• Lopped off my capris. I had several pairs of capris that I bought about three years ago that just didn't look right anymore, and a pair of Burberry-print slacks that had just too wide a flare. One boring evening (out of many) I took a pair of scissors to the slacks and hand-hemmed them to be knee-length shorts. Suddenly my tired looking slacks became a set of cute shorts! Except for the questionable workmanship. So the capris are getting the same fate. Perfect for wearing with my cream-colored nubuck cowboy boots that I got on super sale at a boutique last month.
  • Belted it out. Being on spending moratorium wasn't much fun, but in my book, spending money on belts doesn't count! I acquired three new belts: 1) a patent leather wide belt in a royal purple, 2) an amazing and cheap reversible (!) studded leather belt from Steve Madden -- black on one side and brown on the other, and 3) a thin, stamped python belt from Betsey Johnson. Sticking a belt on all my tops suddenly transformed my clothes -- and I like belted tops over skirts. I've been wearing loose-fitting, billowy tops for the past year or two, both capitalizing on the trend and taking the opportunity to let my gut hang loose, so belting these tops was a nice change. As a bonus, I took the Steve Madden belt to my local cobbler, and he pounded a new buckle hole into it for me at no charge.
  • Accessorized. I'm a big fan of long necklaces -- 32 inch and 34 inch ones -- layered. I just think they look so great over the longer tops that are around now (and that I hope will stay around til I die. Fashion gods, please do not allow the cropped tops of the late '90s to come back unless I get a personal trainer!). I have a few in my regular rotation that I got from Target, which has a surprisingly fresh and trendy accessories section -- and J. Crew is currently having a final sale online where you can get pretty decent deals on gold plated jewelry for layering. I also bought a giant flower pin made of feathers that I am sure is going to look right any day now.
So good news: my husband got a job! It's a 3-minute commute from our house and his office will have lavish facilities like windows, in-office closets, a beautiful gym and a really nice cafeteria. I am jealous. He starts in two weeks. Just in time to save me from the classics.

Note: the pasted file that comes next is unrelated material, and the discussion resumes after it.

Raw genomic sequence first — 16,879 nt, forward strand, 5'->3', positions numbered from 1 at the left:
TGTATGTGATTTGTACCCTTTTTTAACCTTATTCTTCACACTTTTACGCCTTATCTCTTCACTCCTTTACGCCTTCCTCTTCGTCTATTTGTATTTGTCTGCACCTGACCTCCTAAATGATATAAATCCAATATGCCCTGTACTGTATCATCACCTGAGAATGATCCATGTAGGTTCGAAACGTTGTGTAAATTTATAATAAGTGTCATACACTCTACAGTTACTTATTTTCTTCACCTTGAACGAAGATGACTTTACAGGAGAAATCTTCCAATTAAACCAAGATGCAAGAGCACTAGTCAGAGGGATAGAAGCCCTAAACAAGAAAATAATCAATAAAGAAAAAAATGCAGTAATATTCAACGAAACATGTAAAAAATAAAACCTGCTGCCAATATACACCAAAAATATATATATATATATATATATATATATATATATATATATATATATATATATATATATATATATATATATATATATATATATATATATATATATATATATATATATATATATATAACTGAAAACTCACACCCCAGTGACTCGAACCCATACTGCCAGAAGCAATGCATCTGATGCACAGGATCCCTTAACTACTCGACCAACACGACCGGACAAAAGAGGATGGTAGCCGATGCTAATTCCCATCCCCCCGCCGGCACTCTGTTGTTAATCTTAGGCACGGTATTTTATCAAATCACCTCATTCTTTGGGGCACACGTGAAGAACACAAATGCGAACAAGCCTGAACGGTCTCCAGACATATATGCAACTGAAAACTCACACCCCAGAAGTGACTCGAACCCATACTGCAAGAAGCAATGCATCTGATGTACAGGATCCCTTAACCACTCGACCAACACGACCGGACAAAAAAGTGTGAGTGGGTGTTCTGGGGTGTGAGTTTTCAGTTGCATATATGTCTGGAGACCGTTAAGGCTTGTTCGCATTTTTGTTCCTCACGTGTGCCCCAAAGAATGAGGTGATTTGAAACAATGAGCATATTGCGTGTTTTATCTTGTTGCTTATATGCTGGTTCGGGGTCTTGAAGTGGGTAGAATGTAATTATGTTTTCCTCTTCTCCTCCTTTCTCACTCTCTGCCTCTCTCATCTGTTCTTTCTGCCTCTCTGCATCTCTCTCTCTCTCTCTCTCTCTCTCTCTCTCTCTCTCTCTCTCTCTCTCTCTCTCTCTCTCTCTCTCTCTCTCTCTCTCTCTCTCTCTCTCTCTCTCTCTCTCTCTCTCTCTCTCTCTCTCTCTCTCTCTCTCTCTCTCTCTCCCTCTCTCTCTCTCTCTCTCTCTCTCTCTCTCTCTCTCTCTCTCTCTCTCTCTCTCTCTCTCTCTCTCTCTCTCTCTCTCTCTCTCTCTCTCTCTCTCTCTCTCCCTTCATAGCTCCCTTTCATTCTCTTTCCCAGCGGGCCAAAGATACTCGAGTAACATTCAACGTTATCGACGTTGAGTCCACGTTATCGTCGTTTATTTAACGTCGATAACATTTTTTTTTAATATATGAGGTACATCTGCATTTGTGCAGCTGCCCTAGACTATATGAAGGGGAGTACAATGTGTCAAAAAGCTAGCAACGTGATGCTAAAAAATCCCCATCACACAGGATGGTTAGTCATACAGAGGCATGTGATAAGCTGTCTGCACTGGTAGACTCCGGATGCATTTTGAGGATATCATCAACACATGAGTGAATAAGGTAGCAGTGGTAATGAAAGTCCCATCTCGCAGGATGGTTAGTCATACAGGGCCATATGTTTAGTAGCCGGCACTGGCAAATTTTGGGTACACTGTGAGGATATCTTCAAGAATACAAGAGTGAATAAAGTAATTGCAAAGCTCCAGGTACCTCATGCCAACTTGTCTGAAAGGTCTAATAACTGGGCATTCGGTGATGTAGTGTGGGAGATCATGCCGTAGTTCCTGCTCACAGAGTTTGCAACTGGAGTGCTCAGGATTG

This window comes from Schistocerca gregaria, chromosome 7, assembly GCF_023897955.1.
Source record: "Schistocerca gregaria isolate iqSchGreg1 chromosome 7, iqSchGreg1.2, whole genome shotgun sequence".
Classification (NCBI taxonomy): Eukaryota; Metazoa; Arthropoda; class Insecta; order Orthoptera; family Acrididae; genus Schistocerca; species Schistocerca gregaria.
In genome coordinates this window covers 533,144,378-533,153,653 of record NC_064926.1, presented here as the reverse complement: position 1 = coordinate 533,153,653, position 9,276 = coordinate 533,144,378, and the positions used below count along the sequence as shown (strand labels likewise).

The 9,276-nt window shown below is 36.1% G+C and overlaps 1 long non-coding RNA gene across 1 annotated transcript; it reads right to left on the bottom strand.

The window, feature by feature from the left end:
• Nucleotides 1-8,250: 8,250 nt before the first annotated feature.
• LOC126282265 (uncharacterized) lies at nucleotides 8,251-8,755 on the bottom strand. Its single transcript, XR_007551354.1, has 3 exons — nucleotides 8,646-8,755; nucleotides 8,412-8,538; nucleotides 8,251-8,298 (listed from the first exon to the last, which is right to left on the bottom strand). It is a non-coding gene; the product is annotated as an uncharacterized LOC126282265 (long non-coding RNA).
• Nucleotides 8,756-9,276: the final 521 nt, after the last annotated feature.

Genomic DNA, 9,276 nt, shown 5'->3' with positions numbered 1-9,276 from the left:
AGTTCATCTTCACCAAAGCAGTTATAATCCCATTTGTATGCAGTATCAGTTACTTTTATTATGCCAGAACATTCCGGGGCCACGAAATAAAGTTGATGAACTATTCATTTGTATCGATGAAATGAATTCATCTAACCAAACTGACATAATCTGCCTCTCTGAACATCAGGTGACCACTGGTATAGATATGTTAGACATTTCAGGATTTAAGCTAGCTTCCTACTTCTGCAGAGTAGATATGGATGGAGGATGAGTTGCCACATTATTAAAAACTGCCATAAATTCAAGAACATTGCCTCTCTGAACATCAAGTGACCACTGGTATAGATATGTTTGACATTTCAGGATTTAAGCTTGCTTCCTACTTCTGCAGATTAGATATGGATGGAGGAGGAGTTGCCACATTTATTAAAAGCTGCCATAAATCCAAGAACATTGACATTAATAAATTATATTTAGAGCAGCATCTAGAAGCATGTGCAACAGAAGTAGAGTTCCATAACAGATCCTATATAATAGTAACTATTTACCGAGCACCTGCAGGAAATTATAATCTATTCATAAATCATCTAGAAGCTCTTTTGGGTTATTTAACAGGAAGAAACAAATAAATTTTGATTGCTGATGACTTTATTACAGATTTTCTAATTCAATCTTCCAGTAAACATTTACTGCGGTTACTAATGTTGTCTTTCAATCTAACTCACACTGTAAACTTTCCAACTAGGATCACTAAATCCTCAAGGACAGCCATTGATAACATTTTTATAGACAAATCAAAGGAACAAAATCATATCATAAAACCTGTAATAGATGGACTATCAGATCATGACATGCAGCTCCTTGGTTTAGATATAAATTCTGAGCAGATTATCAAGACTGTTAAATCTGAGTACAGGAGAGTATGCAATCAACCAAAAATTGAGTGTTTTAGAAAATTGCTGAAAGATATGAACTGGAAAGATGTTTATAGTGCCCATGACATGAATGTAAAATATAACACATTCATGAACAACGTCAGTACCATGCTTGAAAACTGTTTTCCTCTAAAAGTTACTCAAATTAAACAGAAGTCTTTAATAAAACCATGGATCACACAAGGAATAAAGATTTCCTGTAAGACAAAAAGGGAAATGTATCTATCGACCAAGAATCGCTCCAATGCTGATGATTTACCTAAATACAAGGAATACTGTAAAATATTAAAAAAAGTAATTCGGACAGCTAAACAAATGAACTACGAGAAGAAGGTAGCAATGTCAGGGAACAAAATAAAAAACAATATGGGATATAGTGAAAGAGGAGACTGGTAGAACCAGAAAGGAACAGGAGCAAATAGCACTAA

Monday, September 8, 2008


Have you ever had a day that felt like a movie? The kind where at any moment, you could burst into song with choreography and colors seem uncannily vivid? (And not the kind of movie that I typically live, which would be a low-resolution film docu-drama comprised of 10,000 hours of me sitting in front of a computer monitor.) I had one of those days today. It was probably 70% of the excitement level of what is pictured to the right: when we had Sleeping Beauty show up at my daughter's birthday party, and kids' mouths just fell open when she walked through the door. I'm talking A-list-princess-starstruck, like these kids just couldn't believe it -- I guess the comparable for me would be if Conan O'Brien suddenly appeared at my door, because I think he's so funny it would suddenly make me completely un-funny and I wouldn't know what to say and would kick myself later after thinking of all the funny things I could have said and come to think of it would be a pretty bad experience. Anyway, it wasn't like that. But it was 70% of the way there.

It started off with a pretty good night's sleep...and successful completion of work-related tasks I won't go into. So I felt really giddy all day, like George Bailey in It's a Wonderful Life after he comes back from his, uh, hallucinations and goes around hugging people and giving them money (or do other people give him money? Hey...the movie is better). And strangely, when I picked up the kids from school, they seemed to sense this mom-doesn't-seem-crazy-today vibe and were happy and laughing...and after school, because I no longer had this hanging over my head nor had to log onto my computer as soon as I got home, I actually played games with them and interacted with them for the first time in, well, forever, and it was fun. I even put a jazz CD on while I was doing the dishes after dinner, and it was strangely pleasurable, clearing up the kitchen. So maybe I have developed some kind of chemical imbalance in my brain.